Tuesday 25 June 2019

Comment: Roy Keane should be using legendary status to nurture players - not drive them away

Ireland assistant manager Roy Keane, right, and manager Martin O'Neill
Ireland assistant manager Roy Keane, right, and manager Martin O'Neill
Kevin Palmer

Kevin Palmer

"I don't want to sound like I'm brown nosing him here, but Roy Keane is a footballer everyone should look up to for a variety of reasons. We can all aspire to be as good a player as he was."

The words of Harry Arter in an interview given a couple years ago highlight the reverence Ireland's assistant manager should command among the squad of players he has been working with since Martin O'Neill appointed him as his A-list sidekick in late 2013.

While O'Neill's appointment as Ireland boss was widely applauded, his intriguing decision to recruit Keane as his assistant ensured that this double act would dominate the front and back pages for as long as they remained in post and over the last six years, this captivating and divisive duo have lived up to their billing.

Yet despite O'Neill's notable successes with an Ireland team hampered by increasingly limited talent, negativity has mounted around the manager and his celebrity apprentice in recent years, with the debate over Keane's role coming to the fore this week as one of Ireland's last remaining Premier League players pulled out of the squad due to his presence in the set-up.

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We understand that Keane was not impressed by Arter's absence from a training session ahead of the match last June and let the player know with an outburst of verbal venom that has become his trademark, leaving O'Neill in the uncomfortable position of cleaning up the mess left behind as he faced the media on Monday.

Keane walked away from the Ireland squad after he felt he had been humiliated in front of his team-mates by manager Mick McCarthy ahead of the 2002 World Cup finals in Saipan and while Arter took a little longer to consider his options after his clash with the former Manchester United skipper last June, he concluded that he could not continue to work with a man who had such a low opinion of him.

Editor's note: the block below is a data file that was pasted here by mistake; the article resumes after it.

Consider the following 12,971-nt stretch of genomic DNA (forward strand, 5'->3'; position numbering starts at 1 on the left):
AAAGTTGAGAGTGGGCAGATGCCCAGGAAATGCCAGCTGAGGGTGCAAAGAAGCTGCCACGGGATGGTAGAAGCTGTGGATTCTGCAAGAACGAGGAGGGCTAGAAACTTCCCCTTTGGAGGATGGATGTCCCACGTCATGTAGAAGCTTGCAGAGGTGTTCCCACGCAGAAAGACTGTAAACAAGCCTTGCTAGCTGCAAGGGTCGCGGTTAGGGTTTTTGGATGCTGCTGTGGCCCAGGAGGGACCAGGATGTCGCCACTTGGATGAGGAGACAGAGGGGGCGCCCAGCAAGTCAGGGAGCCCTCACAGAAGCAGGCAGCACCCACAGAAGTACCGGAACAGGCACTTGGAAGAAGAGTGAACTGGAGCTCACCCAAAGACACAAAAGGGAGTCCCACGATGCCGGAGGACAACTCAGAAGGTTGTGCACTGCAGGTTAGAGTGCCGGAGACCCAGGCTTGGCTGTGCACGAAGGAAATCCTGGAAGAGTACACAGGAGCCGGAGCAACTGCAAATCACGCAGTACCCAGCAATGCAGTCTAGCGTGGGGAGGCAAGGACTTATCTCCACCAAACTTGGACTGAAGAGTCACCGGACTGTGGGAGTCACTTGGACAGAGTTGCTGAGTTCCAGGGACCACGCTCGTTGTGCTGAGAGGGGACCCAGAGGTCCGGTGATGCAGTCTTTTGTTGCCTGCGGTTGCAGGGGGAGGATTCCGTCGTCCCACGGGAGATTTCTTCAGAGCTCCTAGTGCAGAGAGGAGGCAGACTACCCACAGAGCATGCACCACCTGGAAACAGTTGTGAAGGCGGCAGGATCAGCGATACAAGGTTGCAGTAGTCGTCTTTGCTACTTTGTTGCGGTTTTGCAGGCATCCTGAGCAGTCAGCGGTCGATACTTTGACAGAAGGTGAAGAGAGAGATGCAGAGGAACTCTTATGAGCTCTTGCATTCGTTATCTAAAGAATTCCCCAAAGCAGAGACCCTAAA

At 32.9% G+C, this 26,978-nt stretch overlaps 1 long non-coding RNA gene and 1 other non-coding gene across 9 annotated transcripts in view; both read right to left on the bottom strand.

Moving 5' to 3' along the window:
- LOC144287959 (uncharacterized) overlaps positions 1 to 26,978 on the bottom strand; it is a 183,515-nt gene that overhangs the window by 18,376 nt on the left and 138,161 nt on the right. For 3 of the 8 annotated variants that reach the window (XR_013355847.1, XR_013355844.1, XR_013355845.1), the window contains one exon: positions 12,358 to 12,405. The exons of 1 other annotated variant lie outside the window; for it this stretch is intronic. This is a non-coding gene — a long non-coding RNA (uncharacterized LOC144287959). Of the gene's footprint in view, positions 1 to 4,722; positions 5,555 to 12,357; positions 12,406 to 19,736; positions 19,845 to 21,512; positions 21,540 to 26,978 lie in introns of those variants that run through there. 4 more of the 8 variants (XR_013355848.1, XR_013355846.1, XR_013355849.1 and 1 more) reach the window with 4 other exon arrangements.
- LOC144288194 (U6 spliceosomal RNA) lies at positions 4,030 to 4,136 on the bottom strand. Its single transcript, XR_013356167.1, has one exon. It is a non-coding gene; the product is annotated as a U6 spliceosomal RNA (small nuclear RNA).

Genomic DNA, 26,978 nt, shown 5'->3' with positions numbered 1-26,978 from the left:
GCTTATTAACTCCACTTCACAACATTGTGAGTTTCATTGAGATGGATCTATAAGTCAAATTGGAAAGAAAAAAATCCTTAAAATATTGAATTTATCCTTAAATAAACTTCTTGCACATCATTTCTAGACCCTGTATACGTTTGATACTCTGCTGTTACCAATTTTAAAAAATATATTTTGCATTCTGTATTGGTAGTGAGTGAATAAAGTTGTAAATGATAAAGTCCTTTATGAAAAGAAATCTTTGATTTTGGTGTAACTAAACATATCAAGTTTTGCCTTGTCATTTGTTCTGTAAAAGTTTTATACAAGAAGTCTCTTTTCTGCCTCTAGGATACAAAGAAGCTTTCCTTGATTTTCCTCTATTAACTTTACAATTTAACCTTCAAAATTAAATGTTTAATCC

Apologies may not be in Keane's make-up and for that reason, Arter will not go looking for one, but dialogue and respect from one of the great players of his generation is the least all of the current Ireland squad can expect from a legend now employed to build careers rather than destroy them.

Suggestions that Arter had a variety of reasons to step away from the Ireland squad just 13 caps into his international career can be dismissed as the Cardiff midfielder would have been available to play at his home stadium in a green shirt on Thursday night were it not for Keane's verbal dismantling of him in full view of his team-mates.

With Eamon Dunphy among the high-profile names calling for Keane to be removed from the Ireland set-up for the second time in his colourful career, the sad reality must be that a great opportunity is being missed here by a figure whose legendary status could be so inspirational to the increasingly depleted squad of players O'Neill is working with.

Jeff Hendrick now stands alone as the last remaining Premier League performer O'Neill can select from in his midfield for the game in Wales, with the talent crisis gripping our national team emphasising the need for Keane to use his influence as a force for good in the squad rather than allowing his frustrations to drive players away.

Keane's man-management skills have been questioned time and again in his faltering coaching career, yet the comments from Arter at the top of this article confirm that he is not using his position as one of the greats of the game in the right manner.

The end result means that one of the great winners of Irish sport joins Arter as a loser in a soap opera that could so easily have been avoided.

What a mess.

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